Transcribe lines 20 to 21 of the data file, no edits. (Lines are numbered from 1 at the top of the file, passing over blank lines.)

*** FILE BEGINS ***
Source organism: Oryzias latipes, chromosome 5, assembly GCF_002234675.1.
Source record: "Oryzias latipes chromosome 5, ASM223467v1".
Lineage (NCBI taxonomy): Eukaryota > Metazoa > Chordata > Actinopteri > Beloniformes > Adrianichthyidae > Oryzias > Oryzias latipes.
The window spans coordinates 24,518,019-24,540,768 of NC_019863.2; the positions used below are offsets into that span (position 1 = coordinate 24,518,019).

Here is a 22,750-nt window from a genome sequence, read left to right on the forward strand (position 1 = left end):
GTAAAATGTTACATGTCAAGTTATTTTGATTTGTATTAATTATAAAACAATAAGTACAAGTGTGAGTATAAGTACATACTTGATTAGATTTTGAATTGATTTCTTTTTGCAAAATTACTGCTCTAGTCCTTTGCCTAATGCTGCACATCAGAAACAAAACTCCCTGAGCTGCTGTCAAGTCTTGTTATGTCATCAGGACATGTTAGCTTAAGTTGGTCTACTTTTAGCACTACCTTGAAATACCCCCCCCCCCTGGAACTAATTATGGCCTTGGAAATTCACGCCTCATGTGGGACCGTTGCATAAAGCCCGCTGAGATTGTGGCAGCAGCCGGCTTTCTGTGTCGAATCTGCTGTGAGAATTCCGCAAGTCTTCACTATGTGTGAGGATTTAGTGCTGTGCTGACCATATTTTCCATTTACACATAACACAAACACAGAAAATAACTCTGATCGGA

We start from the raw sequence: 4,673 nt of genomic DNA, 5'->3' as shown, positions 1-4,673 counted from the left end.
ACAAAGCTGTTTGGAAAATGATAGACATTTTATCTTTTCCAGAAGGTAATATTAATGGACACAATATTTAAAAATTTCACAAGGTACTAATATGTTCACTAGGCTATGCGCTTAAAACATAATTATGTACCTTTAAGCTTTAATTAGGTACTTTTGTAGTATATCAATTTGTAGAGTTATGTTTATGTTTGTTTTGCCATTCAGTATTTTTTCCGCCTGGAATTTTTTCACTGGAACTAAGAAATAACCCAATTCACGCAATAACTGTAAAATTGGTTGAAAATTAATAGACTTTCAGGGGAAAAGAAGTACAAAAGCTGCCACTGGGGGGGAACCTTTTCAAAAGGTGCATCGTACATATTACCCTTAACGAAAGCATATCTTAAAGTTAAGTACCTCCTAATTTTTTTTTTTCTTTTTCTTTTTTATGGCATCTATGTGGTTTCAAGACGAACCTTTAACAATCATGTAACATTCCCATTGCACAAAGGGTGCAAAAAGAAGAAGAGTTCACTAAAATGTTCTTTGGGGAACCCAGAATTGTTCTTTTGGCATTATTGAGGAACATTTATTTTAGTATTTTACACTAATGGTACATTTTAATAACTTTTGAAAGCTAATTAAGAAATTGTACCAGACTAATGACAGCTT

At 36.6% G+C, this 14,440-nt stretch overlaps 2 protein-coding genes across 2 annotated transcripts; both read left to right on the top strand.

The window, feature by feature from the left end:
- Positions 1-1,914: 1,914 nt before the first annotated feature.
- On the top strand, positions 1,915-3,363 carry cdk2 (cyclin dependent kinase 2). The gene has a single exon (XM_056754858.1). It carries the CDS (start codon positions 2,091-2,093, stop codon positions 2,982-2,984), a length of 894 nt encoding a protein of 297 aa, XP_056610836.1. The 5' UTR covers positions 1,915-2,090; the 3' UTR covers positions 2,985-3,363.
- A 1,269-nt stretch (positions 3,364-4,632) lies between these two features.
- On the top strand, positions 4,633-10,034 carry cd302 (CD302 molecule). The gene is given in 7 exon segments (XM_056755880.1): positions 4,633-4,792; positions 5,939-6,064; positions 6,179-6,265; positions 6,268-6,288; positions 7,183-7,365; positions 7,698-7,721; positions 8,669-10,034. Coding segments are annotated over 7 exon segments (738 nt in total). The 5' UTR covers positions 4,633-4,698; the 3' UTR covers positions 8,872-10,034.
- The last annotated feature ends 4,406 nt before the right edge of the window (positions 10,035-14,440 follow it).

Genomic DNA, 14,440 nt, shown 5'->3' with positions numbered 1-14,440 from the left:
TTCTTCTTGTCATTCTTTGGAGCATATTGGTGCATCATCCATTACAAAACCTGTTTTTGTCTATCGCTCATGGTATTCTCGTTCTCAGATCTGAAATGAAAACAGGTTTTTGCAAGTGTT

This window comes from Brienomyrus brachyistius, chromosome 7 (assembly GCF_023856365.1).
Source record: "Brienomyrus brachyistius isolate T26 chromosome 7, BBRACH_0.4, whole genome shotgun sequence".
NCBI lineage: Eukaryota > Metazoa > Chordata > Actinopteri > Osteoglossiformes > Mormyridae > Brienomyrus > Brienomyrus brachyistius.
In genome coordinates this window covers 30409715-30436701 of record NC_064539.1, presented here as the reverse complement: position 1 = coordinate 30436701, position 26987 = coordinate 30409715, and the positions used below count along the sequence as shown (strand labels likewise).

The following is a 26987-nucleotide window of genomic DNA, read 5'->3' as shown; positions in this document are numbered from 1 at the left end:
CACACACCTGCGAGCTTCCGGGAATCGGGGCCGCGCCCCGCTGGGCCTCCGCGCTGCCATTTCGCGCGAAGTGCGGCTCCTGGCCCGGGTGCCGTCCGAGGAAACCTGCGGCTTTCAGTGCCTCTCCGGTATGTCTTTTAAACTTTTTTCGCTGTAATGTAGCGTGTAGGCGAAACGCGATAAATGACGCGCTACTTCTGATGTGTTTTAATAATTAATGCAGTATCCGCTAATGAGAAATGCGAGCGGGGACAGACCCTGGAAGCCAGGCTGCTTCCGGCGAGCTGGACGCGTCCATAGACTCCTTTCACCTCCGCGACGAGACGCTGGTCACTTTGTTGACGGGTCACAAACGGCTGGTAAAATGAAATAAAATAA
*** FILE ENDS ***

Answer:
NCBI lineage: Eukaryota > Metazoa > Chordata > Actinopteri > Osteoglossiformes > Mormyridae > Brienomyrus > Brienomyrus brachyistius.
In genome coordinates this window covers 30409715-30436701 of record NC_064539.1, presented here as the reverse complement: position 1 = coordinate 30436701, position 26987 = coordinate 30409715, and the positions used below count along the sequence as shown (strand labels likewise).